society. Web sites can say a lot about a company, sometimes more than
what the company wants to say. Web sites can give the trained eye clues
to how in touch with technology the company really is. Web sites that
act as product brochures are a sign that the company at least has a
clue that the Web has some value. Web sites that are updated with
company news bulletins, stock reports and links to relevant information
contained on other sites indicate a company that understands our ever
changing society. Companies that make an effort to make their sites
interesting and different everyday feel they need to appeal to the
general public. Sites that remain fairly static are either aimed
towards a target market or show that the company is not quite up to
speed with the late 90's. Companies that advertise opportunities on the
Web could fall into 2 categories - those who realize the Web's power
and those that see the Web as a paper's replacement or sibling.
Companies that understand the Web will keep the site current with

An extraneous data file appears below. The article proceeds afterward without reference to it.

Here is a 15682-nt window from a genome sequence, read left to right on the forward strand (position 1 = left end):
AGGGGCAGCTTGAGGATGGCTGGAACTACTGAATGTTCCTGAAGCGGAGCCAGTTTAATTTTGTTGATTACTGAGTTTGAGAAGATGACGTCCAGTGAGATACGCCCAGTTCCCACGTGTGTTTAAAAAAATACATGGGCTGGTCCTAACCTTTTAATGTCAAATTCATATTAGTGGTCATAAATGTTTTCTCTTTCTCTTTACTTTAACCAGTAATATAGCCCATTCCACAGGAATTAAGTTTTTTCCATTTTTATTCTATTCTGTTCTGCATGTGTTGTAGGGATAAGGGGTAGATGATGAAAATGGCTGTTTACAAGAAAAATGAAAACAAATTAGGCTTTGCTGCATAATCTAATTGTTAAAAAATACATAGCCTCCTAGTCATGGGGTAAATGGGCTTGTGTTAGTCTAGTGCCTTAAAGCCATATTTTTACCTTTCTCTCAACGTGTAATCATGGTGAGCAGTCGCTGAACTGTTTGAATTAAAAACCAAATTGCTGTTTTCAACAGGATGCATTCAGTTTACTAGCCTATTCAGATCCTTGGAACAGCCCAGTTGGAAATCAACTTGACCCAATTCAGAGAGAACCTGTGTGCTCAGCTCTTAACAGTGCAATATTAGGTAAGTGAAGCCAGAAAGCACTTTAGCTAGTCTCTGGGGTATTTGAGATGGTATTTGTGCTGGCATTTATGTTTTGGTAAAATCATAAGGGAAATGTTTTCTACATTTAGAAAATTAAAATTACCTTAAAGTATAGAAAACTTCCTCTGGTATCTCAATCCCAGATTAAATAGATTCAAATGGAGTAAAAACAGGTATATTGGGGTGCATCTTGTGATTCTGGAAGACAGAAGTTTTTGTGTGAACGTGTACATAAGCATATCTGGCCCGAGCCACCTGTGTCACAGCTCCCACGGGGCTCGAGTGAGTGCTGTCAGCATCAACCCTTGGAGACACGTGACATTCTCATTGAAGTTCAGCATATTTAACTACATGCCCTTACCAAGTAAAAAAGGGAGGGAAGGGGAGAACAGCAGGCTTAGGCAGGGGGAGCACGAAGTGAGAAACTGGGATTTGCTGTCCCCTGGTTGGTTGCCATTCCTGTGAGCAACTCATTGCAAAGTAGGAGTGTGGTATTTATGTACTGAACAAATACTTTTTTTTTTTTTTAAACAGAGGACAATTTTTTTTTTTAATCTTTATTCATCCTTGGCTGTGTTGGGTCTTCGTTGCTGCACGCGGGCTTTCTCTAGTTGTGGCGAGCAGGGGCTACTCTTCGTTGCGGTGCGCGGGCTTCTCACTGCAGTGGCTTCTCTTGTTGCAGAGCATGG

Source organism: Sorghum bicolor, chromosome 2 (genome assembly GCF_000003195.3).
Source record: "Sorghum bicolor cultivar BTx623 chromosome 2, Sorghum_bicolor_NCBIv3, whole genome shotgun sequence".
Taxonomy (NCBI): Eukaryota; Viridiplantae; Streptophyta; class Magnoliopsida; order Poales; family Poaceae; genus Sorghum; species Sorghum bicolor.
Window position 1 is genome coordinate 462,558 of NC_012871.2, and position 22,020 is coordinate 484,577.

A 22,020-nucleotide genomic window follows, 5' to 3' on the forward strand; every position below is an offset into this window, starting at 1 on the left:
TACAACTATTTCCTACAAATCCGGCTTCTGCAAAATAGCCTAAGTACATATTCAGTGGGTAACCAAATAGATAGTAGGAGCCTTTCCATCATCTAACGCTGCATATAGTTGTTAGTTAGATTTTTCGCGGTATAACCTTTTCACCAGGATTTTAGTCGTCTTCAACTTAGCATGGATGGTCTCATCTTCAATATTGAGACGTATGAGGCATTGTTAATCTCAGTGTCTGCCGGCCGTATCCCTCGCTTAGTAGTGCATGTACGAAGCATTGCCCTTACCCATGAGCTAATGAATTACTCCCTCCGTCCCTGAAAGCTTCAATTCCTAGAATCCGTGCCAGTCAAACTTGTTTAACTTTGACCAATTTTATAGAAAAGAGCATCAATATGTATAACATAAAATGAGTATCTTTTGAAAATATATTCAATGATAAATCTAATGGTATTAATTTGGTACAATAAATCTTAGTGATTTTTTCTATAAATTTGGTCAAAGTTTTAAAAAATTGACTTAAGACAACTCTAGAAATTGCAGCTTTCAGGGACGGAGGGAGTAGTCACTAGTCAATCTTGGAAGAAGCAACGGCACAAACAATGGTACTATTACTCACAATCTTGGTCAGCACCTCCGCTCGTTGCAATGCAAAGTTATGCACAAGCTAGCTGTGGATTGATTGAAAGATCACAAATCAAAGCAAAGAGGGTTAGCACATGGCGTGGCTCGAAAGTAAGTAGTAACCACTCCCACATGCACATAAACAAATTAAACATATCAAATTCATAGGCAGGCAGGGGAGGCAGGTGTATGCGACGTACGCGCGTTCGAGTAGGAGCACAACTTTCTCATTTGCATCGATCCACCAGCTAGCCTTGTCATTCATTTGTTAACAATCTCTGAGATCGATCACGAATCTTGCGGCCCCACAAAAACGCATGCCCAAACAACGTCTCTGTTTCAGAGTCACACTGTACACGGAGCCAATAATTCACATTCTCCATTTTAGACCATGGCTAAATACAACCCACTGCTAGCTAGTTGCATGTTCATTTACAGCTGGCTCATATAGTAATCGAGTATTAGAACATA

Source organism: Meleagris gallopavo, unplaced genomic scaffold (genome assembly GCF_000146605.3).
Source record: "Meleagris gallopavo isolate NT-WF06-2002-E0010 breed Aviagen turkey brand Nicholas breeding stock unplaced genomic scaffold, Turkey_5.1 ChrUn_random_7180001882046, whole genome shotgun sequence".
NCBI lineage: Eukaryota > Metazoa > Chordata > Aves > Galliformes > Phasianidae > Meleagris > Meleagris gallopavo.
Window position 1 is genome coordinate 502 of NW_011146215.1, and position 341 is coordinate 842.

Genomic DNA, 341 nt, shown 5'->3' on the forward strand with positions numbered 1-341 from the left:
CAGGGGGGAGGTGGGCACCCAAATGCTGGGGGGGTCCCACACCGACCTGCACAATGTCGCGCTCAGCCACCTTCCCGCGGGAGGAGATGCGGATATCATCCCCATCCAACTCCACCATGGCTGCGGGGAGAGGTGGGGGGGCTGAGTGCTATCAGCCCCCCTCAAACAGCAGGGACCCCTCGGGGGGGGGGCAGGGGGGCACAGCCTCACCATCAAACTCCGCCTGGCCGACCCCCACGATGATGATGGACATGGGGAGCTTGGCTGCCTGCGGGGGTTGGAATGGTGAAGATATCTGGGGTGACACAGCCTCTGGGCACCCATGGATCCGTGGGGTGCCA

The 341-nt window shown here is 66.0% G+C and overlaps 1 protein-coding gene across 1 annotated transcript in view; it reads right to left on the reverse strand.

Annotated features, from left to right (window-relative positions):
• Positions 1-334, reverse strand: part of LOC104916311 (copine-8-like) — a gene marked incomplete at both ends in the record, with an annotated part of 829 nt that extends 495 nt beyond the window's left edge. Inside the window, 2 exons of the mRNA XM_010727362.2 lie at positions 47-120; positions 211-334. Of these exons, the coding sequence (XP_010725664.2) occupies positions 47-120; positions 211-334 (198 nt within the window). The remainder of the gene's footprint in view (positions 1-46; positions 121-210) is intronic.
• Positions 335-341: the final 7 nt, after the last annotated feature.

the company's needs, while out of touch companies may advertise
positions which have been filled for weeks and even months. If a
position description appears and disappears frequently, the company
It's up to you to figure out what is the case. For
an overly simple rule, general help ads will appear frequently while
specialized help ads should appear less often. This depends on the type
of company. A software development firm will need many programmers
while a factory, museum, etc.. should need a programmer less often.
Note what level the company tends to hire
members of the general public. Software firms hiring programmers as
customer service reps but never as engineers may have a policy on
filling upper level positions from within the current staff. Companies
that frequently hire outsiders at any level may be less inclined to
offer promotional opportunities, leaving you in a dead end position. By
watching the want ads, one can learn much about a company despite their